Saturday morning cartoons told the truth about one thing: goats will eat just about anything they can get their mouths on. That includes poison ivy and hard-to-weed underbrush. This makes them a good choice for landscaping companies looking to clear lots. There’s just one problem, from the perspective of a landscaper: goats are a lot cheaper than human workers.
Now, a labor union says that one university has been using goats to replace humans on a campus landscaping crew.
The Detroit Free Press reports:
The 400-member American Federation of State, County and Municipal Employees has filed a grievance contending that the work the goats are doing in a wooded lot is taking away jobs from laid-off union workers.
“AFSCME takes protecting the jobs of its members very seriously and we have an agreed-upon collective bargaining agreement with Western Michigan [University],” said Union President Dennis Moore. “We expect the contract to be followed, and in circumstances where we feel it’s needed, we file a grievance.”
Will Goats Eat Your Job?
A spokesperson for Western Michigan says that the goats were there to clear poison ivy, not to chomp grass (a union job).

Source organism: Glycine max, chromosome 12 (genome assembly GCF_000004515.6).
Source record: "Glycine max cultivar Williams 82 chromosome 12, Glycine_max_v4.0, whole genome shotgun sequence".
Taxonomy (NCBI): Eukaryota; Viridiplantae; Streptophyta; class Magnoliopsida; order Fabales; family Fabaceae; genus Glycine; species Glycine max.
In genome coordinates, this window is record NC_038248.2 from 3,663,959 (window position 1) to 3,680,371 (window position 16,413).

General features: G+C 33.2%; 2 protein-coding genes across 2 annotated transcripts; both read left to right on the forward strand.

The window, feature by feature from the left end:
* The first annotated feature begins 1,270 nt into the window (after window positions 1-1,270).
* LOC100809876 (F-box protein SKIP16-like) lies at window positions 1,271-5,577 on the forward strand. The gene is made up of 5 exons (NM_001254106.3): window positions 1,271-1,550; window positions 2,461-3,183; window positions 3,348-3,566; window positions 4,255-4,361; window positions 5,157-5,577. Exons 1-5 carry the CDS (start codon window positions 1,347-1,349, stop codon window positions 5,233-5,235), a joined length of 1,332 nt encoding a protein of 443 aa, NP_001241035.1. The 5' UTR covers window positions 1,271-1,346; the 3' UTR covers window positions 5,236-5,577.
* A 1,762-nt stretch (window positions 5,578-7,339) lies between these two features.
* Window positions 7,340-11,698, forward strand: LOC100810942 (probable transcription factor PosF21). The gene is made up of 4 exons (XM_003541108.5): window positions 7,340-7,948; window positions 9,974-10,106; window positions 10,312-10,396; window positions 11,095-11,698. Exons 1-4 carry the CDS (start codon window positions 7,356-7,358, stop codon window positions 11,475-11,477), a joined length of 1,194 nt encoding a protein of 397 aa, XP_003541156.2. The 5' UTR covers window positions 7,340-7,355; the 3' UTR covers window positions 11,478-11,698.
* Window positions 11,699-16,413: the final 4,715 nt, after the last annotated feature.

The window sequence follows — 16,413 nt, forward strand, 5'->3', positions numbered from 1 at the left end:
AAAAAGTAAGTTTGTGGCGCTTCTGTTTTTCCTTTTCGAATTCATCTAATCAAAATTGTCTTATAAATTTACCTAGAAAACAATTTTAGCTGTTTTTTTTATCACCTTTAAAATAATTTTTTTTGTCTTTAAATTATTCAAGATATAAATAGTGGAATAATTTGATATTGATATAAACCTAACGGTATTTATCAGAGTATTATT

“For the second summer in a row, we’ve brought in a goat crew to clear undergrowth in a woodlot, much of it poison ivy and other vegetation that is a problem for humans to remove,” she said. “Not wanting to use chemicals, either, we chose the goat solution to stay environmentally friendly.”
The 20-goat crew comes from a company called Munchers on Hooves, a Coldwater, Mich.-based company which rents goats to homeowners and organizations for use as living, breathing farm equipment.
A 2016 MiBiz item about the goat landscaping pilot program noted that the method was said to be more environmentally friendly than conventional brush-clearing technology, but also quoted a WMU horticulturist as saying that the goats were less expensive — about $300 cheaper per quarter acre.
However, if you’re a landscaper, you probably don’t need to panic. Christopher Ingraham at The Washington Post dug into the numbers, and concluded that — at most — goats might endanger 347 full-time jobs.
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